The GoM decision is a partial solution as it will take care of only the toxic waste lying in Union Carbide premises.
Toxic waste is also lying outside the plant, Bhopal Gas Peedit Mahila Udyog Sangathan Convener Abdul Jabbar told PTI today.
Even after the decision, much of the waste would not be discarded. The Government move does not address all problems related to the waste disposal, he said.
The decision may have been taken ahead of the London Olympics (where Dow Chemical which bought Union Carbide is one of the sponsors) to show that the Government was doing something in the matter, the activist said.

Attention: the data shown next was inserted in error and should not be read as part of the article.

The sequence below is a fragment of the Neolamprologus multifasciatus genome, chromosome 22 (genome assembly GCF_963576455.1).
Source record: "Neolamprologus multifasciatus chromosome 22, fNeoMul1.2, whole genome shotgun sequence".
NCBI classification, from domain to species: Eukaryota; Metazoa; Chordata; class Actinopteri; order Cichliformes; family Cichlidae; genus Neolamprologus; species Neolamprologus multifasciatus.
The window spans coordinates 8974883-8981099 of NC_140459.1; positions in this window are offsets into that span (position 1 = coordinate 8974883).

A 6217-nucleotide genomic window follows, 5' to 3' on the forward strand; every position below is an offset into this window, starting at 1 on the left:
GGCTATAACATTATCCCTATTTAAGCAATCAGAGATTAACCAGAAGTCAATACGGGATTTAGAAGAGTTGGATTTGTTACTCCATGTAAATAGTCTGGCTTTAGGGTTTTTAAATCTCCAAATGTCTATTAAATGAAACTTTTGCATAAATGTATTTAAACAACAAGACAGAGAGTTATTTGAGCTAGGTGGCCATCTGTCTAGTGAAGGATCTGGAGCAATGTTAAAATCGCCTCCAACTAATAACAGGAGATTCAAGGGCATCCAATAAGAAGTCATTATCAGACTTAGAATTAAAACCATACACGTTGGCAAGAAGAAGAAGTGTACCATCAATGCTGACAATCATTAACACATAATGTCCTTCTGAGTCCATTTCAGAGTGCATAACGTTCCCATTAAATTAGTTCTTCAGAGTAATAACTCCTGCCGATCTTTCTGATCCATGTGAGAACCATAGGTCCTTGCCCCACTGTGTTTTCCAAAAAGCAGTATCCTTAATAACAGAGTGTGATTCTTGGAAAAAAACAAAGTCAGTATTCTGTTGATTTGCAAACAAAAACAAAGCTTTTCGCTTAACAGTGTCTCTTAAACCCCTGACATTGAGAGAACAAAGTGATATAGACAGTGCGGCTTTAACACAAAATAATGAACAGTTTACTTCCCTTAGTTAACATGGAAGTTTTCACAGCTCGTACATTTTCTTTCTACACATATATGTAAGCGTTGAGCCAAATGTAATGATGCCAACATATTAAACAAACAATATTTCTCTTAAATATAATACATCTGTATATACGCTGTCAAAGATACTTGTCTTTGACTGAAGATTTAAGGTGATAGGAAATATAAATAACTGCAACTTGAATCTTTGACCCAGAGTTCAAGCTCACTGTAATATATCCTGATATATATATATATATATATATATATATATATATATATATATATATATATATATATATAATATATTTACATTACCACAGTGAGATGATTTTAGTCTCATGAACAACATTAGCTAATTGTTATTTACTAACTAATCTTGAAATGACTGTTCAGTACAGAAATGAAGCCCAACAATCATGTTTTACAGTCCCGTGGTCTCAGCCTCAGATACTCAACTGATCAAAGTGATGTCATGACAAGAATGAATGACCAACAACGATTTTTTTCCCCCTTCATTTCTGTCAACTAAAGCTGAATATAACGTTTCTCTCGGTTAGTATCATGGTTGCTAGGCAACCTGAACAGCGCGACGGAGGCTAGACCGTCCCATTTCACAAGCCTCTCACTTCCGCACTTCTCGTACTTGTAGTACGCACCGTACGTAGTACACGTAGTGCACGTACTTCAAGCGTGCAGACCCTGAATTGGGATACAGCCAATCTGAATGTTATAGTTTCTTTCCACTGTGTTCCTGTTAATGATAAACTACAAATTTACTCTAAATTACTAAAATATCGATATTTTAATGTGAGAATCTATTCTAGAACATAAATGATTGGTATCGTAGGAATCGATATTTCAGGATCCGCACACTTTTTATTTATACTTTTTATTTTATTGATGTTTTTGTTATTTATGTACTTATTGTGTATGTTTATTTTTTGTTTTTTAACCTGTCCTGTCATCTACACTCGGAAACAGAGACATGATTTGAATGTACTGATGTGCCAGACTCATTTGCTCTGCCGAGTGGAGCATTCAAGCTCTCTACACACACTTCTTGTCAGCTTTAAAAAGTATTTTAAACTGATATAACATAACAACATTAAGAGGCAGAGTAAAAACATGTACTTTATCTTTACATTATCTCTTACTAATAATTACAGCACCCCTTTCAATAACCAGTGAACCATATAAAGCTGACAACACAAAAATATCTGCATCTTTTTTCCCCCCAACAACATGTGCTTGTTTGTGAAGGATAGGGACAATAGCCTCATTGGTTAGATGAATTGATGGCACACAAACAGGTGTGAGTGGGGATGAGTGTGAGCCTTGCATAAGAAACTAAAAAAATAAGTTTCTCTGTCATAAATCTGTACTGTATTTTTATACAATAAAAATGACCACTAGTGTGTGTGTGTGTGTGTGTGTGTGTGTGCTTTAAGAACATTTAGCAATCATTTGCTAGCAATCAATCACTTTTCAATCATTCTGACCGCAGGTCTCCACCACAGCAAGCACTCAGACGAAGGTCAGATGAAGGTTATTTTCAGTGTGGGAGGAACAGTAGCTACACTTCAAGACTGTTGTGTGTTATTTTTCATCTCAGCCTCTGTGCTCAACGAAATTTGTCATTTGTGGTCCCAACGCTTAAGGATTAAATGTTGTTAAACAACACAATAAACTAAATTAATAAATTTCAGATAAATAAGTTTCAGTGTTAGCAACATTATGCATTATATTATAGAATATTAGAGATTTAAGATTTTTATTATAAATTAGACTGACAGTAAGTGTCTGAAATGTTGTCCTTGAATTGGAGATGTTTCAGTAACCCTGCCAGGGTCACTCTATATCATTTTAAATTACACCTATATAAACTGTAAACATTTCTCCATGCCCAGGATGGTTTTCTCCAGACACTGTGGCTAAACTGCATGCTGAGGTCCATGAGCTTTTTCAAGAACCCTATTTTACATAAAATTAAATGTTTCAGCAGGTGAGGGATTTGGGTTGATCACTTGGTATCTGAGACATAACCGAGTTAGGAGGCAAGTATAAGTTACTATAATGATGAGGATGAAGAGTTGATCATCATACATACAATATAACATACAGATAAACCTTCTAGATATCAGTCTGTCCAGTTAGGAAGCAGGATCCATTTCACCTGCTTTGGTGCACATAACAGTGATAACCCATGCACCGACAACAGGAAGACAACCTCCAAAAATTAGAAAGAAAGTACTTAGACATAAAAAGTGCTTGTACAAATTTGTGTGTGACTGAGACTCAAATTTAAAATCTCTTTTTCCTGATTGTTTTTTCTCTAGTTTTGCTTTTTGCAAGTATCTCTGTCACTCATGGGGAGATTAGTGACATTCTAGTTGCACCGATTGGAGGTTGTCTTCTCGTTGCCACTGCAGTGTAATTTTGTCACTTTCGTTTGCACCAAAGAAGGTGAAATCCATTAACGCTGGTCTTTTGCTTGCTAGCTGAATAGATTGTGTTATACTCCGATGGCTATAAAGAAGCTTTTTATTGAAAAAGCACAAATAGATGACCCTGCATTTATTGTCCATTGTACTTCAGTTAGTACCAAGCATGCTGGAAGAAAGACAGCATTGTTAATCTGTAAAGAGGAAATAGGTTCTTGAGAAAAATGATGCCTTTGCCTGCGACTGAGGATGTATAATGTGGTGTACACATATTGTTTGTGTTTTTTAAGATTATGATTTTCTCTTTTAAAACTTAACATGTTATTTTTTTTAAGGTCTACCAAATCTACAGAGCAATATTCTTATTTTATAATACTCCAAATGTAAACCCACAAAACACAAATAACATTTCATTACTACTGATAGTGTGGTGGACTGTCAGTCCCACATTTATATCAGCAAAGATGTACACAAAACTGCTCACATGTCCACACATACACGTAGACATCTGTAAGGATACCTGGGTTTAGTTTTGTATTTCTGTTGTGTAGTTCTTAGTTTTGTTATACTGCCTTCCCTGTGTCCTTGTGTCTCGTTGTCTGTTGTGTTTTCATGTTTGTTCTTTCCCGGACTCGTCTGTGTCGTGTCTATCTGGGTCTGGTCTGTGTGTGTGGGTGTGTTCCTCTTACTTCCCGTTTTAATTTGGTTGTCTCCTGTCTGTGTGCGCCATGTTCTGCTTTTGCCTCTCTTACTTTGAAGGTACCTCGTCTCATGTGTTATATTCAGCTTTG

Even after more than 27 years of the world's worst industrial disaster, the Central Government has still not been able to do anything concrete for the gas victims, Jabbar said.
The Sangathan Convener asserted that the Centre still wants to give the message that multinational companies can do anything and get away with it.
The Centre will pay Rs 25 crore towards the cost of airlifting 350 metric tonnes of toxic waste, which will be removed within a year.
According to a Government data on the 1984 gas disaster, a total compensation of over Rs 3,000 crore has been given in 5,295 cases of death, 4,902 of permanent disability, 5,27,894 of minor injury and 35,455 cases related to temporary disability among others.